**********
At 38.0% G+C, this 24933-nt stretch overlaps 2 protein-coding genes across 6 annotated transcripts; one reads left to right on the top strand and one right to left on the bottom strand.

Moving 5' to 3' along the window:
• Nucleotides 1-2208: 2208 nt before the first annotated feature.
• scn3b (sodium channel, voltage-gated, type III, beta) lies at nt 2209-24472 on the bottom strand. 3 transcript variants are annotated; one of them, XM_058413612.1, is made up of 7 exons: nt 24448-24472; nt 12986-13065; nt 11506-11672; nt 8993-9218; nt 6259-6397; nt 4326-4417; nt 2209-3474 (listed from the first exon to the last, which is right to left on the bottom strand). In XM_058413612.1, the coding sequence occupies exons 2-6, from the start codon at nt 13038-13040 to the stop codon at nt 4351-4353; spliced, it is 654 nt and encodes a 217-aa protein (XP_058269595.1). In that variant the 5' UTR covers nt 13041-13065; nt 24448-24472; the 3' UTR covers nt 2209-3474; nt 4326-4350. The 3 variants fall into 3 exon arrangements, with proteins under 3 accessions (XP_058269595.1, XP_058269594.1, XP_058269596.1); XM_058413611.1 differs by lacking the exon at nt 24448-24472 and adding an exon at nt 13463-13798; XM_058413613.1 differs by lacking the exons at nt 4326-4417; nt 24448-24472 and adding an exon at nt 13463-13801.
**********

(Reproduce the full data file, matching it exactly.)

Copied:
At 38.0% G+C, this 24933-nt stretch overlaps 2 protein-coding genes across 6 annotated transcripts; one reads left to right on the top strand and one right to left on the bottom strand.

Moving 5' to 3' along the window:
• Nucleotides 1-2208: 2208 nt before the first annotated feature.
• scn3b (sodium channel, voltage-gated, type III, beta) lies at nt 2209-24472 on the bottom strand. 3 transcript variants are annotated; one of them, XM_058413612.1, is made up of 7 exons: nt 24448-24472; nt 12986-13065; nt 11506-11672; nt 8993-9218; nt 6259-6397; nt 4326-4417; nt 2209-3474 (listed from the first exon to the last, which is right to left on the bottom strand). In XM_058413612.1, the coding sequence occupies exons 2-6, from the start codon at nt 13038-13040 to the stop codon at nt 4351-4353; spliced, it is 654 nt and encodes a 217-aa protein (XP_058269595.1). In that variant the 5' UTR covers nt 13041-13065; nt 24448-24472; the 3' UTR covers nt 2209-3474; nt 4326-4350. The 3 variants fall into 3 exon arrangements, with proteins under 3 accessions (XP_058269595.1, XP_058269594.1, XP_058269596.1); XM_058413611.1 differs by lacking the exon at nt 24448-24472 and adding an exon at nt 13463-13798; XM_058413613.1 differs by lacking the exons at nt 4326-4417; nt 24448-24472 and adding an exon at nt 13463-13801.